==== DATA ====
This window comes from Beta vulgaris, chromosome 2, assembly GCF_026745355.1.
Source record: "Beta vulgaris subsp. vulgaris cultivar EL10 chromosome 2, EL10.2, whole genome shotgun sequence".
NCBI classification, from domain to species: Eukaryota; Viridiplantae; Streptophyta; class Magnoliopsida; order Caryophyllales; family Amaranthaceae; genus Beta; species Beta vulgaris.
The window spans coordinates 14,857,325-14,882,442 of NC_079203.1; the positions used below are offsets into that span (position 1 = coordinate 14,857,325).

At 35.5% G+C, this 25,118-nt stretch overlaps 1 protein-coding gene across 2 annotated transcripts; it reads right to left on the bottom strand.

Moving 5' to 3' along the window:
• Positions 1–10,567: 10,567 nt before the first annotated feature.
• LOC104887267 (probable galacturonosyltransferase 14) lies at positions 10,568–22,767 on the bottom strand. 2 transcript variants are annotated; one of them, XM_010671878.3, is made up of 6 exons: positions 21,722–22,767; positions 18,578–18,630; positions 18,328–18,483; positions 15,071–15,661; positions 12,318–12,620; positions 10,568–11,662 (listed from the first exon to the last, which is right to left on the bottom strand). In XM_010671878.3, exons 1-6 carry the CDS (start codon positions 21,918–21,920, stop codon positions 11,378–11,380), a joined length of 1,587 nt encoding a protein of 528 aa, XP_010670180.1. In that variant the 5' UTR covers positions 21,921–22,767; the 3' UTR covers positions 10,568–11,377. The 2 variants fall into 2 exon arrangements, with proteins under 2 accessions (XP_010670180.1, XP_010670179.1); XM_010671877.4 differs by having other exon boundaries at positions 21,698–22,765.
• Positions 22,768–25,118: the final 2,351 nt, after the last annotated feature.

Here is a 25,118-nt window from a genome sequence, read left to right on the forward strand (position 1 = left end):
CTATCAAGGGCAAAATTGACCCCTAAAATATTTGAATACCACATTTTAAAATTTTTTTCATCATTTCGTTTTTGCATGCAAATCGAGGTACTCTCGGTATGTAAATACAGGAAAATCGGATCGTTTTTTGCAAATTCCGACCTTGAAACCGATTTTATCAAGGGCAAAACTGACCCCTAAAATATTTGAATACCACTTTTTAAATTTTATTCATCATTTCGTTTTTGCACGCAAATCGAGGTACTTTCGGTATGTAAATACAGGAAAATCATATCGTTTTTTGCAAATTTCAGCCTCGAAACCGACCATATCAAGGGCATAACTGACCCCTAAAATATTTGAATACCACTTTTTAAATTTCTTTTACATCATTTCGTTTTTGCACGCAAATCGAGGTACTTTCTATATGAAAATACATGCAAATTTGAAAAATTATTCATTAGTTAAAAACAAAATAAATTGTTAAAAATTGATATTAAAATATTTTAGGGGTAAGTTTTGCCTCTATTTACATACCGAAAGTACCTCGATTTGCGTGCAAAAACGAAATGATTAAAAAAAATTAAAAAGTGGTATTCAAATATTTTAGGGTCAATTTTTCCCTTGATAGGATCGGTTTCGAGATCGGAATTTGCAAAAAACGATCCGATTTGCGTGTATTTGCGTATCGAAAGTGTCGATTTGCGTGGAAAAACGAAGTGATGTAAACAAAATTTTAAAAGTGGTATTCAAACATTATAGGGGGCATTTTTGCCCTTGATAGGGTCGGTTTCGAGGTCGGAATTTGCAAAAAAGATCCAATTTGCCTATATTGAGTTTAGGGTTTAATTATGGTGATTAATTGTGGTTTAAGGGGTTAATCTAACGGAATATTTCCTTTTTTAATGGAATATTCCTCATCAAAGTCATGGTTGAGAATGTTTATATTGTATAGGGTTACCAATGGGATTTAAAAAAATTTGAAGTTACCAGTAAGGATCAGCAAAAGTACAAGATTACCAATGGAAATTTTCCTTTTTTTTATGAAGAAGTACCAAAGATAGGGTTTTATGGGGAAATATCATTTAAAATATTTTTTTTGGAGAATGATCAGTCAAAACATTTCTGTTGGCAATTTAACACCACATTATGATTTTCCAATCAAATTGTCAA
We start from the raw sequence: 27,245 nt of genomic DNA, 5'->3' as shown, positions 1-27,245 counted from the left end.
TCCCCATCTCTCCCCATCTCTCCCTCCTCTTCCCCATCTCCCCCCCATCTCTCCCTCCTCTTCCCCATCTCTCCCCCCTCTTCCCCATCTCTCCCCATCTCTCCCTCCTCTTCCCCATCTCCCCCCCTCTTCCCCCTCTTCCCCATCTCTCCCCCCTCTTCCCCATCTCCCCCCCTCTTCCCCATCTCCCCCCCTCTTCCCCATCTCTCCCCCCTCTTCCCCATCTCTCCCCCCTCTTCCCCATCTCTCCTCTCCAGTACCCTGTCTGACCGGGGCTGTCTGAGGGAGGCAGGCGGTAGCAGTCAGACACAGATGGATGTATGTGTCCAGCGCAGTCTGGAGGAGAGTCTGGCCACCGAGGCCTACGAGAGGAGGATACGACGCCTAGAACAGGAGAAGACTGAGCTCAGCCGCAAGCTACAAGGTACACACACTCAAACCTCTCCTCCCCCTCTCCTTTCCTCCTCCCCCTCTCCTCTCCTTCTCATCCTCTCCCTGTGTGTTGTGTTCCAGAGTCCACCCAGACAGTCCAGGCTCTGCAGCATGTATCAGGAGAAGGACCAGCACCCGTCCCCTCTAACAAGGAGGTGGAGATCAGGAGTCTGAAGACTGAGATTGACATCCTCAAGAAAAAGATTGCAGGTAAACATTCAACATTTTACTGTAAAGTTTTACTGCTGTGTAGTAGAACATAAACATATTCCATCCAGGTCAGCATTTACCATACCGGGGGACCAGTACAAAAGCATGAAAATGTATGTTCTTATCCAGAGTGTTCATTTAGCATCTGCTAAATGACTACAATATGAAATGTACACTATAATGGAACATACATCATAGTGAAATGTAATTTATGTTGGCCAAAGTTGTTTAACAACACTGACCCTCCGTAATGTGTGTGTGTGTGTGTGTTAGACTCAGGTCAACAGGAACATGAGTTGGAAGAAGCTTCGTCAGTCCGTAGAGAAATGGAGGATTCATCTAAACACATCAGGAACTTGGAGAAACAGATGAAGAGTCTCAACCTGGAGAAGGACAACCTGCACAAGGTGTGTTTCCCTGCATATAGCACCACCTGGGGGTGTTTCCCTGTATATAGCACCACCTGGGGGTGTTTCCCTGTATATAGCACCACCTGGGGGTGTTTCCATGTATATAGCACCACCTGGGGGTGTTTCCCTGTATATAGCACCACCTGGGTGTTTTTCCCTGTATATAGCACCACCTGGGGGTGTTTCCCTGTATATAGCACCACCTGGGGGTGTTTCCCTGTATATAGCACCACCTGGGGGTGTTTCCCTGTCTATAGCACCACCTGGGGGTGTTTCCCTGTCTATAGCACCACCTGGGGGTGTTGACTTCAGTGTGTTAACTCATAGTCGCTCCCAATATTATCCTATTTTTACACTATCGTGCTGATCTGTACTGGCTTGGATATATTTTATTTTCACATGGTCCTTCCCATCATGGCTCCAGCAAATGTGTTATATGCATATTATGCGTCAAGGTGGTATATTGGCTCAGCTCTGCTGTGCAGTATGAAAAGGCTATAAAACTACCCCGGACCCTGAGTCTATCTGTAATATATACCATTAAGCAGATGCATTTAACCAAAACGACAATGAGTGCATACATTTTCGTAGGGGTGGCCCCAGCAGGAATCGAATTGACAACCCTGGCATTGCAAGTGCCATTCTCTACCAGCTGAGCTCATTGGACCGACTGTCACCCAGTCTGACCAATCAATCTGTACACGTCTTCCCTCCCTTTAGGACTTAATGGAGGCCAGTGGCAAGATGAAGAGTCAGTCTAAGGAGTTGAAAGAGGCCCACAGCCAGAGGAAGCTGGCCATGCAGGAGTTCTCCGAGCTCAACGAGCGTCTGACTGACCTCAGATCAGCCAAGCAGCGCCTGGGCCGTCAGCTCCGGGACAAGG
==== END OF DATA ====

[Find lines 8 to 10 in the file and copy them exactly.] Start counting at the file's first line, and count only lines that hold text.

• LOC104887267 (probable galacturonosyltransferase 14) lies at positions 10,568–22,767 on the bottom strand. 2 transcript variants are annotated; one of them, XM_010671878.3, is made up of 6 exons: positions 21,722–22,767; positions 18,578–18,630; positions 18,328–18,483; positions 15,071–15,661; positions 12,318–12,620; positions 10,568–11,662 (listed from the first exon to the last, which is right to left on the bottom strand). In XM_010671878.3, exons 1-6 carry the CDS (start codon positions 21,918–21,920, stop codon positions 11,378–11,380), a joined length of 1,587 nt encoding a protein of 528 aa, XP_010670180.1. In that variant the 5' UTR covers positions 21,921–22,767; the 3' UTR covers positions 10,568–11,377. The 2 variants fall into 2 exon arrangements, with proteins under 2 accessions (XP_010670180.1, XP_010670179.1); XM_010671877.4 differs by having other exon boundaries at positions 21,698–22,765.
• Positions 22,768–25,118: the final 2,351 nt, after the last annotated feature.

Here is a 25,118-nt window from a genome sequence, read left to right on the forward strand (position 1 = left end):